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For Immediate Release  • June 13, 2006 |  Staff Contact: City Manager's Office • (303) 651-8601
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Longmont Wins "All-America City" Award

Longmont is an All-America City.

The City of Longmont, Colorado was awarded the national designation of “All-America City ” by the National Civic League at its annual award presentation in Anaheim, California on Sunday evening, June 11, 2006. Longmont is one of only ten cities nationwide to receive this prestigious award.

 

The award recognizes Longmont for identifying its most challenging issues and working collaboratively with the community to create innovative and effective strategies for problem-solving. The AAC designation also encourages other cities from around the country to use Longmont as a role model in dealing with similar issues.

“It is an extraordinary honor to have been named an All-America City,” Longmont Mayor Julia Pirnack said. “I commend each member of the community who has participated in bettering our community. The NCL recognition honors the efforts of all of us – community members and their civil servants.”

The All-America City (AAC) Award program is the nation's oldest community recognition effort. Founded in 1949 by then National Civic League (NCL) board chair George Gallup Sr., the AAC Award recognizes communities of all size – including neighborhoods, towns, cities, counties and regions – who have made major progress in meeting their most important needs.

“These All-America Cities symbolize the best of our nation – the ability of citizens, government, businesses and nonprofit organizations to come together, effectively address their issues and produce tangible results,” said Christopher T. Gates, president of the National Civic League. “The accomplishments of these 10 All-America Cities serve as an inspiration to communities across the United States that are facing similar issues.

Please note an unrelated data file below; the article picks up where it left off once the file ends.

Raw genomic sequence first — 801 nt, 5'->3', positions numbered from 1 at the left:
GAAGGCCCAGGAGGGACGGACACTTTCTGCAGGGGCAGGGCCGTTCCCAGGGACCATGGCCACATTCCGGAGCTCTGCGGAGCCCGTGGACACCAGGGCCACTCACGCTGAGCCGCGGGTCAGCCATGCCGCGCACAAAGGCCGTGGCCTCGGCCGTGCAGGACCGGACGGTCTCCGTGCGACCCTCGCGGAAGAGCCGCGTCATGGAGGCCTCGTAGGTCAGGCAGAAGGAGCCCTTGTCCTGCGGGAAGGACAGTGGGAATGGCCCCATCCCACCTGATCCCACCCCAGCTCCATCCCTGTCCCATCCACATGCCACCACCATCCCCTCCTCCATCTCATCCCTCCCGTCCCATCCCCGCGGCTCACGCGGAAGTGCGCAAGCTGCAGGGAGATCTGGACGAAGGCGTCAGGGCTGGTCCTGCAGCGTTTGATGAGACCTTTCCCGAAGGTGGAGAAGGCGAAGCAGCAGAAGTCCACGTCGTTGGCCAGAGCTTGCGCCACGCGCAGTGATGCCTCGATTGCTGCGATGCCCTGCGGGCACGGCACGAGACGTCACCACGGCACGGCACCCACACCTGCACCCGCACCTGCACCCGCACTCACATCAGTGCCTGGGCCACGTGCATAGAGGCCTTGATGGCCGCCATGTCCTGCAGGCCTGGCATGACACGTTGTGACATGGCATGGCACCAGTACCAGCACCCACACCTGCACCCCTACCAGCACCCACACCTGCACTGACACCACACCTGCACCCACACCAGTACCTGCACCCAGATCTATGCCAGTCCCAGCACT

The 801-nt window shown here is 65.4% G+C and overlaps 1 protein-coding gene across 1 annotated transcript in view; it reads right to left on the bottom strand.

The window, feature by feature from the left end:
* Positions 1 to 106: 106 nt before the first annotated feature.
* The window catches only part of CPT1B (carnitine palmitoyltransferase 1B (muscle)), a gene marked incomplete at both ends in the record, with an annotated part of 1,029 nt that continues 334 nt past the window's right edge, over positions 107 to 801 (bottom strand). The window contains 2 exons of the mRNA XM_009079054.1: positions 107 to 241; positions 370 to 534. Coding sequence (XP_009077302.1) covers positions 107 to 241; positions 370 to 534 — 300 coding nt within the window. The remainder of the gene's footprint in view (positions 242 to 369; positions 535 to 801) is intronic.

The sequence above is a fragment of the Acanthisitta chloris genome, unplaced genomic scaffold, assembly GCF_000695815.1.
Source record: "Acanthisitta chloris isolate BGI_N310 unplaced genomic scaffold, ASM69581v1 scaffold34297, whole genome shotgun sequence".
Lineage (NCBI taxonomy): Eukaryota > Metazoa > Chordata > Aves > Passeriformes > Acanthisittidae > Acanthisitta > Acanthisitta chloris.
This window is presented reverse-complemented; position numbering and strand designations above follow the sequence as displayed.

The All-America Cities competition was held June 9-11, 2006 in Anaheim with 34 cities competing from across the country. Longmont sent a delegation of 37 staff and community members to make the official presentation and to answer questions. The jury from the All-America Cities competition judged Longmont on three specific initiatives:

•  The Longmont Housing Opportunities Team (LHOT), which is working to end homelessness;

•  The Strategic Multicultural Plan, which is designed to guide the community over a five-year period in becoming a more multicultural, inclusive community; and

•  The Gang Response and Intervention Program (GRIP), which is a program designed to provide education, early intervention and alternatives to gang membership in our community's youth.

“While our residents and neighboring cities recognize these innovative programs, now Longmont is being recognized on a national level,” Mayor Pirnack said.

The award is named “All-America” to showcase problem solving and solutions in communities rather than “All-American,” which might simply demonstrate patriotism and appearance.

According to NCL, the All-America City Award application is purposely arduous to ensure only the most deserving of communities apply and are selected. Each year, only a small percentage (roughly 5%) of those that begin the application process decide in the end that they have substance to meet the AAC criteria and have the drive to be named an All-America City.

This year, nearly 600 communities downloaded the 2006 All-America Award application. Over seventy communities then participated in online briefings for potential applicants. Fifty communities committed to submitting an application for 2006 and then 36 communities actually completed the application process.

"The applications we received this year were as strong as we've seen in some time, and we felt it was important that all those who were deserving be sent to the next level for review by the AAC Jury," said Tom Flynn, chair of the AAC Screening Committee. While the AAC Screening Committee has named 30 communities as finalists in recent years, the Screening Committee has always had the option to name fewer or more finalists at their discretion.

This year's Finalist communities were from across the country from Washington state to Florida and southern California to Maine. The total population represented by the Finalists communities is 3,598,775 with Braselton, Georgia being the smallest community with a population of 1,206 and Columbus, Ohio being the largest with a population of 728,432.

 

The National Civic League is headquartered in Denver.